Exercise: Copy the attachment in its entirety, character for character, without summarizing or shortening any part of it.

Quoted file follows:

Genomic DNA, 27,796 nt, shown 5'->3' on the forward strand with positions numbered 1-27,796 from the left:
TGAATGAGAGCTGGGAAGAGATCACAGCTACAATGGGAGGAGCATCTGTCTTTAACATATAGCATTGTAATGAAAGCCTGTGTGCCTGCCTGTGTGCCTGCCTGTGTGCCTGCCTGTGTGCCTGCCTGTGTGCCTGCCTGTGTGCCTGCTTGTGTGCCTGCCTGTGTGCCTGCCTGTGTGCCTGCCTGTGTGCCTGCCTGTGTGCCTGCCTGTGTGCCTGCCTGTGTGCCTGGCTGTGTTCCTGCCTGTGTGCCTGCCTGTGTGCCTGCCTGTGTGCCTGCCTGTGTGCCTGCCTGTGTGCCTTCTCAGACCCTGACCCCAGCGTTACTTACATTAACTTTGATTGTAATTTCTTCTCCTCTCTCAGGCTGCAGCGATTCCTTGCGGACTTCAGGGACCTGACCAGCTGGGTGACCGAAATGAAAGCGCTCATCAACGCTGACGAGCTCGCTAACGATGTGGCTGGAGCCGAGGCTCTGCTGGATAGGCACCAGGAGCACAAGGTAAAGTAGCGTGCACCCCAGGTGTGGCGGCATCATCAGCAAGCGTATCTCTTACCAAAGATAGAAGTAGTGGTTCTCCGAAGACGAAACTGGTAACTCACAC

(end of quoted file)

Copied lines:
Genomic DNA, 27,796 nt, shown 5'->3' on the forward strand with positions numbered 1-27,796 from the left:
TGAATGAGAGCTGGGAAGAGATCACAGCTACAATGGGAGGAGCATCTGTCTTTAACATATAGCATTGTAATGAAAGCCTGTGTGCCTGCCTGTGTGCCTGCCTGTGTGCCTGCCTGTGTGCCTGCCTGTGTGCCTGCCTGTGTGCCTGCTTGTGTGCCTGCCTGTGTGCCTGCCTGTGTGCCTGCCTGTGTGCCTGCCTGTGTGCCTGCCTGTGTGCCTGCCTGTGTGCCTGGCTGTGTTCCTGCCTGTGTGCCTGCCTGTGTGCCTGCCTGTGTGCCTGCCTGTGTGCCTGCCTGTGTGCCTTCTCAGACCCTGACCCCAGCGTTACTTACATTAACTTTGATTGTAATTTCTTCTCCTCTCTCAGGCTGCAGCGATTCCTTGCGGACTTCAGGGACCTGACCAGCTGGGTGACCGAAATGAAAGCGCTCATCAACGCTGACGAGCTCGCTAACGATGTGGCTGGAGCCGAGGCTCTGCTGGATAGGCACCAGGAGCACAAGGTAAAGTAGCGTGCACCCCAGGTGTGGCGGCATCATCAGCAAGCGTATCTCTTACCAAAGATAGAAGTAGTGGTTCTCCGAAGACGAAACTGGTAACTCACAC